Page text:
Important health-related benefits associated with vitamin D have long been recognized. In addition to bone health, vitamin D has a beneficial effect on the immune system and, therefore, may protect against viral infections. In fact, vitamin D status may, in part, account for observed population differences in COVID-19 infection rates and severity. The mechanisms and characteristics that make some individuals more or less susceptible to severe COVID-19 symptoms remain unclear. Drs. Sara Zwart (University of Texas Medical Branch) and Scott Smith (NASA Johnson Space Center) provide a short review, published in The Journal of Nutrition, regarding vitamin D status and the severity of the immune response to SARS-CoV-2, the virus that is causing the coronavirus disease 2019 (COVID-19).
How could vitamin D status possibly affect SARS-CoV-2 severity and mortality? The answer may be related to a myriad of signaling actions coordinated by vitamin D. Vitamin D can influence the immune system in a number of ways, including decreasing production of inflammatory signaling molecules as well as increasing production of those with anti-inflammatory actions. Because SARS-CoV-2 infections result in an aggressive inflammatory response, it is possible that adequate vitamin D status may blunt the production of inflammatory signaling molecules.
Similar to other viral infections, there is some evidence that individuals can test positive despite earlier recovery from SARS-CoV-2 infection. Therefore, it is possible that in some individuals the virus may persist in the body due to slower viral clearance. Studying astronauts during spaceflight has provided a novel approach to better understand viral reactivation in healthy individuals who are exposed to environmental and psychological stressors.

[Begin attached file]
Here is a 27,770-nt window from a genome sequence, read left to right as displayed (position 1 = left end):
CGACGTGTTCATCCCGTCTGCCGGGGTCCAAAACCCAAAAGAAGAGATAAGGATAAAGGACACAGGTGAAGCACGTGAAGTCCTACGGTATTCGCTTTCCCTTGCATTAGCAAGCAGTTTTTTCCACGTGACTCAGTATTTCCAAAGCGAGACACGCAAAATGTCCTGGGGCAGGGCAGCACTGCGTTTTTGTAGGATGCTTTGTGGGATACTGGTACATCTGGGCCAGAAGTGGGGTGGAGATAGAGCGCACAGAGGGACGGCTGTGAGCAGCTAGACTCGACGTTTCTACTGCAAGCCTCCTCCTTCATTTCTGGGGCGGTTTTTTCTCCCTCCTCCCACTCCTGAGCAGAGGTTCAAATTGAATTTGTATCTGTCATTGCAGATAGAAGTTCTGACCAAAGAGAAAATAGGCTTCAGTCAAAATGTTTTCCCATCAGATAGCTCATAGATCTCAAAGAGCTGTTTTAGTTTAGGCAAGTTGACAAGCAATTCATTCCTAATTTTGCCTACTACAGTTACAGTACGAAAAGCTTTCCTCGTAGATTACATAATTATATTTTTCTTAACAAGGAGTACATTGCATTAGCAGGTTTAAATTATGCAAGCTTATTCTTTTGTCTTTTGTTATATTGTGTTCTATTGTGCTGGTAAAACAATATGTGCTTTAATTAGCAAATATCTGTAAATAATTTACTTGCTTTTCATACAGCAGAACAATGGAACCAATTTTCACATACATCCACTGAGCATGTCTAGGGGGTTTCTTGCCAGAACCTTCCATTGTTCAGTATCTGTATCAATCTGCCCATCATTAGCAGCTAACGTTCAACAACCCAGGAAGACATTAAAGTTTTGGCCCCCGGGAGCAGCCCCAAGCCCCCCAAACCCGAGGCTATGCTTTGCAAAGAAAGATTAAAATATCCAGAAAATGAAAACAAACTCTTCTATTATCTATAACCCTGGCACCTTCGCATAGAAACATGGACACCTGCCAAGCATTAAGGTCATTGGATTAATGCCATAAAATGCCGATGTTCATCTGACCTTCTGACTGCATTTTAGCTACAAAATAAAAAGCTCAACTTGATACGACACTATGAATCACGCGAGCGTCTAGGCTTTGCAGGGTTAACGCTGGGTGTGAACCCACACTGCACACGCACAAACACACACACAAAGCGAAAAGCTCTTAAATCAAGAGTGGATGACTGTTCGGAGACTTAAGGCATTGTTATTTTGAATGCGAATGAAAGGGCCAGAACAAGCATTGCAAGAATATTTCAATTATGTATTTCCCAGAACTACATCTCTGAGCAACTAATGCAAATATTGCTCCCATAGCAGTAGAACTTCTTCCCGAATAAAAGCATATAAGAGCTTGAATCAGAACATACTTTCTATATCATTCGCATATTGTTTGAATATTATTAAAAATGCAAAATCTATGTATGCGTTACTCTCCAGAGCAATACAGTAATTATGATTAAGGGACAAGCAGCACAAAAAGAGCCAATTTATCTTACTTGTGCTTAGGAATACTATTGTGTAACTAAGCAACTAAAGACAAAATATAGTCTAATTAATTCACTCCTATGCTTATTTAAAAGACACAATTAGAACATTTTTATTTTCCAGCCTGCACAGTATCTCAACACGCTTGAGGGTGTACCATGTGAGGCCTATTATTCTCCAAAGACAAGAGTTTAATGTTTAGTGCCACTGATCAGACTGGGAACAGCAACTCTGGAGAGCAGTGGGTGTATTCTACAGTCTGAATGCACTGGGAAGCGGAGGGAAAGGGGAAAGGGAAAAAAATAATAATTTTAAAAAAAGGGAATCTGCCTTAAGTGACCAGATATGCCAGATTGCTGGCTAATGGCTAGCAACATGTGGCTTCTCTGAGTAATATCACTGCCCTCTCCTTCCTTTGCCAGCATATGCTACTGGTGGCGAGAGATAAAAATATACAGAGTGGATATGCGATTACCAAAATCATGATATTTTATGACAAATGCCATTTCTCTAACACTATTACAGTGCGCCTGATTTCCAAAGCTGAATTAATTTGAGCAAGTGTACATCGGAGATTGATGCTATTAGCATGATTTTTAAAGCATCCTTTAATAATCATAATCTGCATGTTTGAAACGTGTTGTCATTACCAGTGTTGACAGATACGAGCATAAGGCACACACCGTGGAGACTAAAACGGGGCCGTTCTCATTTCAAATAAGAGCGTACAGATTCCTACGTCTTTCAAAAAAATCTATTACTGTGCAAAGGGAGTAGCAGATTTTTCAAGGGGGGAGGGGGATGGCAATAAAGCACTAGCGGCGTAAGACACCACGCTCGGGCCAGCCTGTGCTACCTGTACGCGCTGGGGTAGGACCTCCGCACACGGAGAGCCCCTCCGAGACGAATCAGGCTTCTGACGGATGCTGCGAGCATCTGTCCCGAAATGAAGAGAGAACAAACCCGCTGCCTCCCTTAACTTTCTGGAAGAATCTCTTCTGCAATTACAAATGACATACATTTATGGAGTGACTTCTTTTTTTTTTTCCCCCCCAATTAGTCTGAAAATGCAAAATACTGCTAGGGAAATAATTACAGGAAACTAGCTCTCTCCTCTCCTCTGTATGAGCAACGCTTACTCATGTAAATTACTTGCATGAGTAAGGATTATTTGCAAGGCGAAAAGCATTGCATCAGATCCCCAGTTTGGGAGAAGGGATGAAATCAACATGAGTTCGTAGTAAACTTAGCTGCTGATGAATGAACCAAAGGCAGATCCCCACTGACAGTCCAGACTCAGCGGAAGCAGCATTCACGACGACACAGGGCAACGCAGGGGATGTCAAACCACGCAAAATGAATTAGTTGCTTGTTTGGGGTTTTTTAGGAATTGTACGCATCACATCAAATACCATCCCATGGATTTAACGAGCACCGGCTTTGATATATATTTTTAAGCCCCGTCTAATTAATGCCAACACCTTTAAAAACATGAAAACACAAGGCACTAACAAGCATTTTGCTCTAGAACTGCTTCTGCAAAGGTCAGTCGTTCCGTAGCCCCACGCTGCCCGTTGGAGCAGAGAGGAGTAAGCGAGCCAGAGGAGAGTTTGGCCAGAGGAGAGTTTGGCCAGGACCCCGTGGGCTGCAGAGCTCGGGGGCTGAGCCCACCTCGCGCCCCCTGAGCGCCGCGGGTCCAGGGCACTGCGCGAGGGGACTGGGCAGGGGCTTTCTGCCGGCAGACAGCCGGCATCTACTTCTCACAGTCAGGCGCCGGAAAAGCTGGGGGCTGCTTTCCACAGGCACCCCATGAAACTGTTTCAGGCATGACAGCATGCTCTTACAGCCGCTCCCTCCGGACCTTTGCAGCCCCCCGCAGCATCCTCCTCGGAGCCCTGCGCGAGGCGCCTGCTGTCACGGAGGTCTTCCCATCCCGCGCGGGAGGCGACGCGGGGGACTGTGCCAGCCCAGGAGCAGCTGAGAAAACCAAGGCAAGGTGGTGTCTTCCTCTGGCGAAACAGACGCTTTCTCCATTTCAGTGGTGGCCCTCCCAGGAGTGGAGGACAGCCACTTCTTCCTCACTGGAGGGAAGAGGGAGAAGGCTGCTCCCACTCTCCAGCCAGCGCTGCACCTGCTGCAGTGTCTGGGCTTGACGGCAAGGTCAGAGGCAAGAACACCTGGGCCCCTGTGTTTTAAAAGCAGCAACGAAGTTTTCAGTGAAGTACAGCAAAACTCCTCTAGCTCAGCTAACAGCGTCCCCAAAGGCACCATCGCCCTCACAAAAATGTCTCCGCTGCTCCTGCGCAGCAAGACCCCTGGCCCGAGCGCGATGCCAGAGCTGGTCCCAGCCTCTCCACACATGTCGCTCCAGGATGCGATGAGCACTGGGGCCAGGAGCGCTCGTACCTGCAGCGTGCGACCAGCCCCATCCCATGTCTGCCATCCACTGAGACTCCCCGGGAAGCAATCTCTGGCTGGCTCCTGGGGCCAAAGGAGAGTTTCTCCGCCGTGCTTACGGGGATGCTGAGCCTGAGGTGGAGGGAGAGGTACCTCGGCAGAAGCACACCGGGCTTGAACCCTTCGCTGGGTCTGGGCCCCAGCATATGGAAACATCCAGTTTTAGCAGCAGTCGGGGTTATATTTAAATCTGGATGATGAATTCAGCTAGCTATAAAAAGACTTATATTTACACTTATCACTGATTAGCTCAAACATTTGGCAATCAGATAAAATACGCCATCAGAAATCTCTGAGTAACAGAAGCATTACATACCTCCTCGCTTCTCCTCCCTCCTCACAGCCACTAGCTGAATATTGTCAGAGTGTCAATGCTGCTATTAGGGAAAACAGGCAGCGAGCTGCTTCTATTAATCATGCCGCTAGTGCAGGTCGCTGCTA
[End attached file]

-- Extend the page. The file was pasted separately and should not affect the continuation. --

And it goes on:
Factors that influence viral reactivation in spaceflight include cardiorespiratory fitness level, skeletal muscle endurance, stress, and stress combined with vitamin D status. Astronauts with greater cardiorespiratory fitness had a 29% less risk of viral reactivation. Similarly, in a vitamin D supplementation study, subjects wintering over in Antarctica with lower vitamin D status and higher levels of a stress hormone experienced greater viral shedding in their saliva than did subjects with higher vitamin D concentrations. These data suggest that higher vitamin D status, along with physical fitness, may help protect against reactivation of latent viruses in high-stress environments.
While it is unlikely that there is a single solution that will end the COVID-19 pandemic, these evidence-based studies suggest maintaining vitamin D status may be an important consideration to reduce the risk of severe response to SARS-CoV-2 infection and/or viral reactivation. The authors concluded that it is important that people maintain optimal vitamin D status to support immune function and lower their risk of viral reactivation. Modifiable measures such as these may have the potential to safely and easily offer some protection against SARS-CoV-2 infection.
References Zwart SR, Smith SM. Vitamin D and COVID-19: Lessons from Spaceflight Analogs. The Journal of Nutrition, Volume 150, Issue 10, October 2020, Pages 2624–2627, https://doi.org/10.1093/jn/nxaa233.
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